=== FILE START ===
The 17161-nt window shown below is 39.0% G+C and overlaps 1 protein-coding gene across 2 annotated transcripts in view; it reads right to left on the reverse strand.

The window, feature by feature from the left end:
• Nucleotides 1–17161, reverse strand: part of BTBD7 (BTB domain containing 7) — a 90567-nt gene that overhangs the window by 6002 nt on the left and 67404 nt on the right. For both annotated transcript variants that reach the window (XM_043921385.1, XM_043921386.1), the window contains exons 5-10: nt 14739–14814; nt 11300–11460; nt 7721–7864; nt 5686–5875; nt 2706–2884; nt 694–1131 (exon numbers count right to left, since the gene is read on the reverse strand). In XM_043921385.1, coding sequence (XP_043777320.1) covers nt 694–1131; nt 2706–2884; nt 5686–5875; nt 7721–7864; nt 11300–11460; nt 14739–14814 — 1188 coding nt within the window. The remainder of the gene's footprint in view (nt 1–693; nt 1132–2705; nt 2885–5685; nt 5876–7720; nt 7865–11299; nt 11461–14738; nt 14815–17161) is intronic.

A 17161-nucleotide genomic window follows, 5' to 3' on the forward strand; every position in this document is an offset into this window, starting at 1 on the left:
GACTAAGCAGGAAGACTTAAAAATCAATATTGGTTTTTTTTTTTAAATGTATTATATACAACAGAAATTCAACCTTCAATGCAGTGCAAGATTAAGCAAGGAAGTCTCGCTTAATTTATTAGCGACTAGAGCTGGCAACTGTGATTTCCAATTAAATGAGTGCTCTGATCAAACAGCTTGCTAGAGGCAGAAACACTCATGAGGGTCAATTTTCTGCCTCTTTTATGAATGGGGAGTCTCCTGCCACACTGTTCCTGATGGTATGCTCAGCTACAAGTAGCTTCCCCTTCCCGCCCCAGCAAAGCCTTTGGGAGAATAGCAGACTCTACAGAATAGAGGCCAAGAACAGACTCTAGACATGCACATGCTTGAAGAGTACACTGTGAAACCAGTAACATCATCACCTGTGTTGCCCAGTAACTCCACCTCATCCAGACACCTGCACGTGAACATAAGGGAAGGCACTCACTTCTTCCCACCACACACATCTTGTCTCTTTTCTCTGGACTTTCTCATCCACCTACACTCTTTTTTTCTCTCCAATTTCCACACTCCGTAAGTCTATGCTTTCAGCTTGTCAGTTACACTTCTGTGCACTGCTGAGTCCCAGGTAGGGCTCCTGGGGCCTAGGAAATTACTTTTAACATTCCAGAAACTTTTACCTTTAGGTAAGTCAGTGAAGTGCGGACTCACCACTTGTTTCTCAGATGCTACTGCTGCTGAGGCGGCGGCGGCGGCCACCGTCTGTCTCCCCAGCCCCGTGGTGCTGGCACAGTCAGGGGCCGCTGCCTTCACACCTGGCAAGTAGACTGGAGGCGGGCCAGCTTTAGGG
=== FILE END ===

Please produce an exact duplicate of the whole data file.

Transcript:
The 17161-nt window shown below is 39.0% G+C and overlaps 1 protein-coding gene across 2 annotated transcripts in view; it reads right to left on the reverse strand.

The window, feature by feature from the left end:
• Nucleotides 1–17161, reverse strand: part of BTBD7 (BTB domain containing 7) — a 90567-nt gene that overhangs the window by 6002 nt on the left and 67404 nt on the right. For both annotated transcript variants that reach the window (XM_043921385.1, XM_043921386.1), the window contains exons 5-10: nt 14739–14814; nt 11300–11460; nt 7721–7864; nt 5686–5875; nt 2706–2884; nt 694–1131 (exon numbers count right to left, since the gene is read on the reverse strand). In XM_043921385.1, coding sequence (XP_043777320.1) covers nt 694–1131; nt 2706–2884; nt 5686–5875; nt 7721–7864; nt 11300–11460; nt 14739–14814 — 1188 coding nt within the window. The remainder of the gene's footprint in view (nt 1–693; nt 1132–2705; nt 2885–5685; nt 5876–7720; nt 7865–11299; nt 11461–14738; nt 14815–17161) is intronic.

A 17161-nucleotide genomic window follows, 5' to 3' on the forward strand; every position in this document is an offset into this window, starting at 1 on the left:
GACTAAGCAGGAAGACTTAAAAATCAATATTGGTTTTTTTTTTTAAATGTATTATATACAACAGAAATTCAACCTTCAATGCAGTGCAAGATTAAGCAAGGAAGTCTCGCTTAATTTATTAGCGACTAGAGCTGGCAACTGTGATTTCCAATTAAATGAGTGCTCTGATCAAACAGCTTGCTAGAGGCAGAAACACTCATGAGGGTCAATTTTCTGCCTCTTTTATGAATGGGGAGTCTCCTGCCACACTGTTCCTGATGGTATGCTCAGCTACAAGTAGCTTCCCCTTCCCGCCCCAGCAAAGCCTTTGGGAGAATAGCAGACTCTACAGAATAGAGGCCAAGAACAGACTCTAGACATGCACATGCTTGAAGAGTACACTGTGAAACCAGTAACATCATCACCTGTGTTGCCCAGTAACTCCACCTCATCCAGACACCTGCACGTGAACATAAGGGAAGGCACTCACTTCTTCCCACCACACACATCTTGTCTCTTTTCTCTGGACTTTCTCATCCACCTACACTCTTTTTTTCTCTCCAATTTCCACACTCCGTAAGTCTATGCTTTCAGCTTGTCAGTTACACTTCTGTGCACTGCTGAGTCCCAGGTAGGGCTCCTGGGGCCTAGGAAATTACTTTTAACATTCCAGAAACTTTTACCTTTAGGTAAGTCAGTGAAGTGCGGACTCACCACTTGTTTCTCAGATGCTACTGCTGCTGAGGCGGCGGCGGCGGCCACCGTCTGTCTCCCCAGCCCCGTGGTGCTGGCACAGTCAGGGGCCGCTGCCTTCACACCTGGCAAGTAGACTGGAGGCGGGCCAGCTTTAGGG